Need a great project start? That's where Mindmapping leader MindGenius comes in. MindGenius 20 offers project templates for nearly every thing you can imagine in project management. Check out their template offerings and use the link for each to download...
Project Management Body of Knowledge
Project Management Planning
Project Integration Management
New Project Proposal
Project Initiation Instruction
Project Kick-Off Meeting
Project Scope Management
Project Scope Statement
Work Breakdown Structure
Project Schedule Management
Project Cost Management
Project Resource Management
Project Risk Checklist
Project Risk Red Flag Management
Project Change Request
Project Monitoring and Control
Project Quality Management
Project Stakeholder Management
Project Stakeholder Communication
Project Sprint Retrospective Meeting
Project Close Out
Status – Basic
Do your project meetings start with questions like this: "So what are you working on right now?" "What was it I should be doing next because I'm almost done with my current task?" "How soon before 'x' happens?" It doesn't have to be this way, but unfortunately many projects and programs have meetings that start with this confusion or lack of on the same paged-ness. There is another way... Kanban.
Kanban is a visual method for managing and processing work. Kanban is all about visualizing your work, limiting work in progress, and maximizing efficiency (or flow). Kanban teams focus on reducing the time it takes to take a project (or user story) from start to finish.
The kanban framework originated in a Toyota factory and was made popular by agile software development teams thanks to its flexibility and ability to allow teams to work faster and more efficiently.
The core principles of kanban are applicable to almost any industry, so it makes sense that the methodology is gaining popularity among all types of agile teams like marketing, sales, recruiting and even operations.
Kanban is a workflow management method designed to help you visualize your work, maximize efficiency and be agile. From Japanese, kanban is literally translated as billboard or signboard. Originating from manufacturing, it later became a territory claimed by agile software development teams. Recently, it started getting recognized by business units across various areas.
As more and more people hear about Kanban, there often are misinterpretations. So what is Kanban? Here are the most important things you need to know about it from its creation till today.
What Is Kanban? Brief Introduction...
Initially, it arose a scheduling system for lean manufacturing, originating from the Toyota Production System (TPS). In the late 1940s, Toyota introduced “just in time” manufacturing to their production. The approach represents a pull system. This means that production is based on customer demand, rather than the standard push practice to produce amounts of goods and pushing them to the market.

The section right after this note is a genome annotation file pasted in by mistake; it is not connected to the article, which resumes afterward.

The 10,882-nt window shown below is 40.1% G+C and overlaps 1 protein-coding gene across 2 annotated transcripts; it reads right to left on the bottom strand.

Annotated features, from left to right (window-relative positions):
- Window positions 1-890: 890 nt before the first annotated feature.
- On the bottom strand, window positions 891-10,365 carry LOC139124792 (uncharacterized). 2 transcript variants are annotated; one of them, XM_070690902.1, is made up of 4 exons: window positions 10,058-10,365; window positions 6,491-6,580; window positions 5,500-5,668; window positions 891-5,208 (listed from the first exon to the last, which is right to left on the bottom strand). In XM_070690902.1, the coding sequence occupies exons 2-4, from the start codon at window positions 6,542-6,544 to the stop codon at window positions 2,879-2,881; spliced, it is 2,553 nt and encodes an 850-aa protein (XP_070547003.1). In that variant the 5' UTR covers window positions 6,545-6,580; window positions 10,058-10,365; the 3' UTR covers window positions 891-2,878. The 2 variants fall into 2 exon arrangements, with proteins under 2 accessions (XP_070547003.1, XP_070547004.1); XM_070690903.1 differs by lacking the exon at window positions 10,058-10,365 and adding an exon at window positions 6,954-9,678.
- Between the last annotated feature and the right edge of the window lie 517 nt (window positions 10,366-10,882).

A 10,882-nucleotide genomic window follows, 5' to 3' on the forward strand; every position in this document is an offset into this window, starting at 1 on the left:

Their unique production system laid the foundation of Lean manufacturing or simply Lean. Its core purpose is minimizing waste activities without sacrificing productivity. The main goal is to create more value for the customer without generating more costs.
The Kanban Method
At the beginning of the 21st Century, key players within the software industry quickly realized how Kanban could be used to positively change the ways in which products and services were delivered.
With an increased focus on efficiency, and by harnessing advances in computing technology, Kanban left the realm of the automotive industry and was successfully applied to other complex commercial sectors such as IT, software development, marketing and so on.
Indeed, what we now recognize as the Kanban Method with all core elements emerged at the beginning of 2007.
The simplest Kanban board may start with three columns – “Requested”, “In Progress” and “Done”. When constructed, managed and functioning properly, it serves as a real-time information repository, highlighting bottlenecks within the system and anything else which might get in the way of smooth working practices.
But how does the Kanban methodology work?
The 4 Core Principles of Kanban
David J. Anderson (a pioneer in the field of Lean/ Kanban for knowledge work) has formulated the Kanban method as an approach to incremental, evolutionary process and systems change for knowledge work organizations. It is focused on getting things done and the most important principles can be broken down into four basic principles and six practices.
Principle 1: Start With What You Do Now
Kanban’s flexibility allows it to be overlaid on existing workflows, systems and processes without disrupting what is already successfully being done; it will, naturally, highlight issues that need to be addressed and help to assess and plan changes so their implementation is as non-disruptive as possible.
Kanban’s versatility allows it to be introduced incrementally, and sympathetically, to all types of organization without fear of over-commitment or ‘culture shock’. This makes Kanban easy to implement in any type of organization as there is no need for you to make sweeping changes right from the start.
Principle 2: Agree to Pursue Incremental, Evolutionary Change
The Kanban methodology is designed to meet minimal resistance and thus encourages continuous small incremental and evolutionary changes to the current process. In general, sweeping changes are discouraged because they usually encounter resistance due to fear or uncertainty.